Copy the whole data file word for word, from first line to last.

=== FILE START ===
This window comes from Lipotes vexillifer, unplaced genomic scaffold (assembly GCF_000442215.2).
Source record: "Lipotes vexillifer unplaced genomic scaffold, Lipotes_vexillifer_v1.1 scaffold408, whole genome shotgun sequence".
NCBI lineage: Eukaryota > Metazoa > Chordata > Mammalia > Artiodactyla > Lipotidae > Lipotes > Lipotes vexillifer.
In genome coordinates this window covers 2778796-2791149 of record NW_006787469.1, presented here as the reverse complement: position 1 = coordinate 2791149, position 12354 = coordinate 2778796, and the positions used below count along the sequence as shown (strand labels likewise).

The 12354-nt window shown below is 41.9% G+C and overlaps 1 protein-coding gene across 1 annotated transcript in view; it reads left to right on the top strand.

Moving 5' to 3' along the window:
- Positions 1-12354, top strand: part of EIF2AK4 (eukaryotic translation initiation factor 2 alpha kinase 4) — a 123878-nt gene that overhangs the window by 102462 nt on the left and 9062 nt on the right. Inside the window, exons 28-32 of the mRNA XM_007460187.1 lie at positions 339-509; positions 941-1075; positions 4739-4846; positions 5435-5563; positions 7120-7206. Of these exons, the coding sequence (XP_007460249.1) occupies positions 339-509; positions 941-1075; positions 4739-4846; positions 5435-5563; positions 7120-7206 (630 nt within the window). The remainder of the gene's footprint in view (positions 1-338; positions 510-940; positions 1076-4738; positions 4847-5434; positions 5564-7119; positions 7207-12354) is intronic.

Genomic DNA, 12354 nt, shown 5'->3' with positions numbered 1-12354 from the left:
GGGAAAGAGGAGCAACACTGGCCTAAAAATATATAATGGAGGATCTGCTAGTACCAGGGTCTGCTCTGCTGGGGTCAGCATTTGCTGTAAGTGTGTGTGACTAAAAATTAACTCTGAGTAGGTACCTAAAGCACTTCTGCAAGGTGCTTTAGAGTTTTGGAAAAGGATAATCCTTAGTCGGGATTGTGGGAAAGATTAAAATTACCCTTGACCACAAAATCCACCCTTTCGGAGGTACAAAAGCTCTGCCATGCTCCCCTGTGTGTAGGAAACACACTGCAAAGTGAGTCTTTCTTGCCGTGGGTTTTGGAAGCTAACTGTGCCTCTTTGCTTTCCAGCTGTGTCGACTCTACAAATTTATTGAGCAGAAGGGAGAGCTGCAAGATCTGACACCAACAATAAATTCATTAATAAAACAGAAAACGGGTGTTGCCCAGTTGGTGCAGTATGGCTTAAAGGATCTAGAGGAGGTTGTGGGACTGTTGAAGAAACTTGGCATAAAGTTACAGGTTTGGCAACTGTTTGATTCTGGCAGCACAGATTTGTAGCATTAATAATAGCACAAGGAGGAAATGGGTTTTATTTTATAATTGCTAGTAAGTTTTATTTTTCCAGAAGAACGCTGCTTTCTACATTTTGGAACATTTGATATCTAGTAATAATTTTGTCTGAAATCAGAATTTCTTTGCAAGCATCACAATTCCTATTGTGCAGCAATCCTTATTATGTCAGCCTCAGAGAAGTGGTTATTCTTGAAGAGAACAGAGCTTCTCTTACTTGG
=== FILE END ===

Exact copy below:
This window comes from Lipotes vexillifer, unplaced genomic scaffold (assembly GCF_000442215.2).
Source record: "Lipotes vexillifer unplaced genomic scaffold, Lipotes_vexillifer_v1.1 scaffold408, whole genome shotgun sequence".
NCBI lineage: Eukaryota > Metazoa > Chordata > Mammalia > Artiodactyla > Lipotidae > Lipotes > Lipotes vexillifer.
In genome coordinates this window covers 2778796-2791149 of record NW_006787469.1, presented here as the reverse complement: position 1 = coordinate 2791149, position 12354 = coordinate 2778796, and the positions used below count along the sequence as shown (strand labels likewise).

The 12354-nt window shown below is 41.9% G+C and overlaps 1 protein-coding gene across 1 annotated transcript in view; it reads left to right on the top strand.

Moving 5' to 3' along the window:
- Positions 1-12354, top strand: part of EIF2AK4 (eukaryotic translation initiation factor 2 alpha kinase 4) — a 123878-nt gene that overhangs the window by 102462 nt on the left and 9062 nt on the right. Inside the window, exons 28-32 of the mRNA XM_007460187.1 lie at positions 339-509; positions 941-1075; positions 4739-4846; positions 5435-5563; positions 7120-7206. Of these exons, the coding sequence (XP_007460249.1) occupies positions 339-509; positions 941-1075; positions 4739-4846; positions 5435-5563; positions 7120-7206 (630 nt within the window). The remainder of the gene's footprint in view (positions 1-338; positions 510-940; positions 1076-4738; positions 4847-5434; positions 5564-7119; positions 7207-12354) is intronic.

Genomic DNA, 12354 nt, shown 5'->3' with positions numbered 1-12354 from the left:
GGGAAAGAGGAGCAACACTGGCCTAAAAATATATAATGGAGGATCTGCTAGTACCAGGGTCTGCTCTGCTGGGGTCAGCATTTGCTGTAAGTGTGTGTGACTAAAAATTAACTCTGAGTAGGTACCTAAAGCACTTCTGCAAGGTGCTTTAGAGTTTTGGAAAAGGATAATCCTTAGTCGGGATTGTGGGAAAGATTAAAATTACCCTTGACCACAAAATCCACCCTTTCGGAGGTACAAAAGCTCTGCCATGCTCCCCTGTGTGTAGGAAACACACTGCAAAGTGAGTCTTTCTTGCCGTGGGTTTTGGAAGCTAACTGTGCCTCTTTGCTTTCCAGCTGTGTCGACTCTACAAATTTATTGAGCAGAAGGGAGAGCTGCAAGATCTGACACCAACAATAAATTCATTAATAAAACAGAAAACGGGTGTTGCCCAGTTGGTGCAGTATGGCTTAAAGGATCTAGAGGAGGTTGTGGGACTGTTGAAGAAACTTGGCATAAAGTTACAGGTTTGGCAACTGTTTGATTCTGGCAGCACAGATTTGTAGCATTAATAATAGCACAAGGAGGAAATGGGTTTTATTTTATAATTGCTAGTAAGTTTTATTTTTCCAGAAGAACGCTGCTTTCTACATTTTGGAACATTTGATATCTAGTAATAATTTTGTCTGAAATCAGAATTTCTTTGCAAGCATCACAATTCCTATTGTGCAGCAATCCTTATTATGTCAGCCTCAGAGAAGTGGTTATTCTTGAAGAGAACAGAGCTTCTCTTACTTGG